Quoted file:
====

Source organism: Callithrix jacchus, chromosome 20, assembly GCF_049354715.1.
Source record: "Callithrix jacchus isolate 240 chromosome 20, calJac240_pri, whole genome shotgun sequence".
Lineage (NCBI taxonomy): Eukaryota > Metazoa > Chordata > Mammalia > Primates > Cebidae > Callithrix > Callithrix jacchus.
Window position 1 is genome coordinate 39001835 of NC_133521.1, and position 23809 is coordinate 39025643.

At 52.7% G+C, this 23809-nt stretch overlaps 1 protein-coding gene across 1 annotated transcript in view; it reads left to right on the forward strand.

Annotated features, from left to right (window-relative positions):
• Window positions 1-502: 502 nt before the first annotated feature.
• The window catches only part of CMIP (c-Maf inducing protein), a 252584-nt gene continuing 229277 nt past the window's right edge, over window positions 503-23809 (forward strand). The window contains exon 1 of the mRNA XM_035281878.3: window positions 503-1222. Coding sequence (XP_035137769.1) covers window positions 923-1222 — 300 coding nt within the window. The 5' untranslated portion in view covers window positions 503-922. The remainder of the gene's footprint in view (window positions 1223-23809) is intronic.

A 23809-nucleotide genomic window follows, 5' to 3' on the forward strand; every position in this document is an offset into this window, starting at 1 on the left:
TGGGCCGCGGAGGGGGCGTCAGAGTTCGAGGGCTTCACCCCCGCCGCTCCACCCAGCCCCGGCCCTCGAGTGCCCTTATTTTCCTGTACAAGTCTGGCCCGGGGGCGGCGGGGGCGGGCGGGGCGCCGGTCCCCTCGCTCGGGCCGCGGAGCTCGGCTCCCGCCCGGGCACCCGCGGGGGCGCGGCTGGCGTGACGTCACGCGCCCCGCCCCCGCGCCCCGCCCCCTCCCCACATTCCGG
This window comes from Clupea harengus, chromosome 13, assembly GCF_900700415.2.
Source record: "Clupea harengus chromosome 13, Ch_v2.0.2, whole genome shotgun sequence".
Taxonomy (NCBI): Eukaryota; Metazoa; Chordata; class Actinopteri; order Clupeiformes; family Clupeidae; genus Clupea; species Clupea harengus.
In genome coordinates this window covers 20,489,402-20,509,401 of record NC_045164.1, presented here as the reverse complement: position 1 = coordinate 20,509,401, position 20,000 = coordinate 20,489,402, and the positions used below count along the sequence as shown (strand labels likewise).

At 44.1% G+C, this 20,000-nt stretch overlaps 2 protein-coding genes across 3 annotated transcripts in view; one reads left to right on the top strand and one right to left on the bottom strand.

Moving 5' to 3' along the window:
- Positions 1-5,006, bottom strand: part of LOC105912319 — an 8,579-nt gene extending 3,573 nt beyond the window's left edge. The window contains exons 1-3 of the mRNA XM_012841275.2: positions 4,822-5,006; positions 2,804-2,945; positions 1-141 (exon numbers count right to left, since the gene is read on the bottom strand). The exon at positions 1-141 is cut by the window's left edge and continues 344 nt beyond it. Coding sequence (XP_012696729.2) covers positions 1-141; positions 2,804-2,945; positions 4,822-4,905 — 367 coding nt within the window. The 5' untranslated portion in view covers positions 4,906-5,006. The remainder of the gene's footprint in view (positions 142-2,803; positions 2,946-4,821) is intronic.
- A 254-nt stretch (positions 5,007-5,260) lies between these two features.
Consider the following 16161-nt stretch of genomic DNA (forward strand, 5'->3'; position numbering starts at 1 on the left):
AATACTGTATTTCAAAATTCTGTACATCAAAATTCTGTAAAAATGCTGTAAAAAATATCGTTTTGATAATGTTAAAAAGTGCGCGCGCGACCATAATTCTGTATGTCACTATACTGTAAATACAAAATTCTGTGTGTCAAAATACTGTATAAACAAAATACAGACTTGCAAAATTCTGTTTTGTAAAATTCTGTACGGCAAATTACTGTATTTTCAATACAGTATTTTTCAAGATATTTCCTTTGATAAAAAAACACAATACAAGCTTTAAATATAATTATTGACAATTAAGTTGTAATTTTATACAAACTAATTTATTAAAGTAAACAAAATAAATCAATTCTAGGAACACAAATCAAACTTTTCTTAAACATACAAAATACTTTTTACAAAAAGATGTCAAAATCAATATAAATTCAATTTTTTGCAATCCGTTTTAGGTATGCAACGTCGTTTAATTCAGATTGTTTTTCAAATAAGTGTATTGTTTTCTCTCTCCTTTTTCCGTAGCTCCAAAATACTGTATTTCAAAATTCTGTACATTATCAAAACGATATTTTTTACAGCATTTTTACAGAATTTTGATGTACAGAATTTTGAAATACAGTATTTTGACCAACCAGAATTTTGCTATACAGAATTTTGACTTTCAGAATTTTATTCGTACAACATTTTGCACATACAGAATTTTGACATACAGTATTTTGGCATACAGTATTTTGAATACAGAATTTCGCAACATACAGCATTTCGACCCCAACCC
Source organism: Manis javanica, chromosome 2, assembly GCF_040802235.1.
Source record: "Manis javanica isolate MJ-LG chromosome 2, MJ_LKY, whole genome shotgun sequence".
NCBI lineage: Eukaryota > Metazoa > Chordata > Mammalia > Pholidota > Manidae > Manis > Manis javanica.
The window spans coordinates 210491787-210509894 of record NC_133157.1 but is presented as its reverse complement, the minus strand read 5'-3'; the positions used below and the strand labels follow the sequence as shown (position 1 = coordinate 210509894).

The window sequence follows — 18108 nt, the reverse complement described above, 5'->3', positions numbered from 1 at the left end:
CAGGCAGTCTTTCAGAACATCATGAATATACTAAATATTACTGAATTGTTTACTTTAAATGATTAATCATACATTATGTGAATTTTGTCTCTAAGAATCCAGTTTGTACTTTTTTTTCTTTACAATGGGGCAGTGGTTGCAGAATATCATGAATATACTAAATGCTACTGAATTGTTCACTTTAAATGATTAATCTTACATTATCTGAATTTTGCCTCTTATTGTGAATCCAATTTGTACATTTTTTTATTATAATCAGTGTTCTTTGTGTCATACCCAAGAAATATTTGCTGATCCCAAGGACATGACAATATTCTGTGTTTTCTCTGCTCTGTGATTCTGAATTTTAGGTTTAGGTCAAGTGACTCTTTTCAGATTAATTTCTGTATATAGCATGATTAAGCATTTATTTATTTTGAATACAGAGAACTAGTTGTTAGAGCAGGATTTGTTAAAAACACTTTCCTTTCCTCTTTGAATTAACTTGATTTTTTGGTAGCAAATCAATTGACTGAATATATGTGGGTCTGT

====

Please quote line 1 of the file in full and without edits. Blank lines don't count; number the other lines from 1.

Source organism: Callithrix jacchus, chromosome 20, assembly GCF_049354715.1.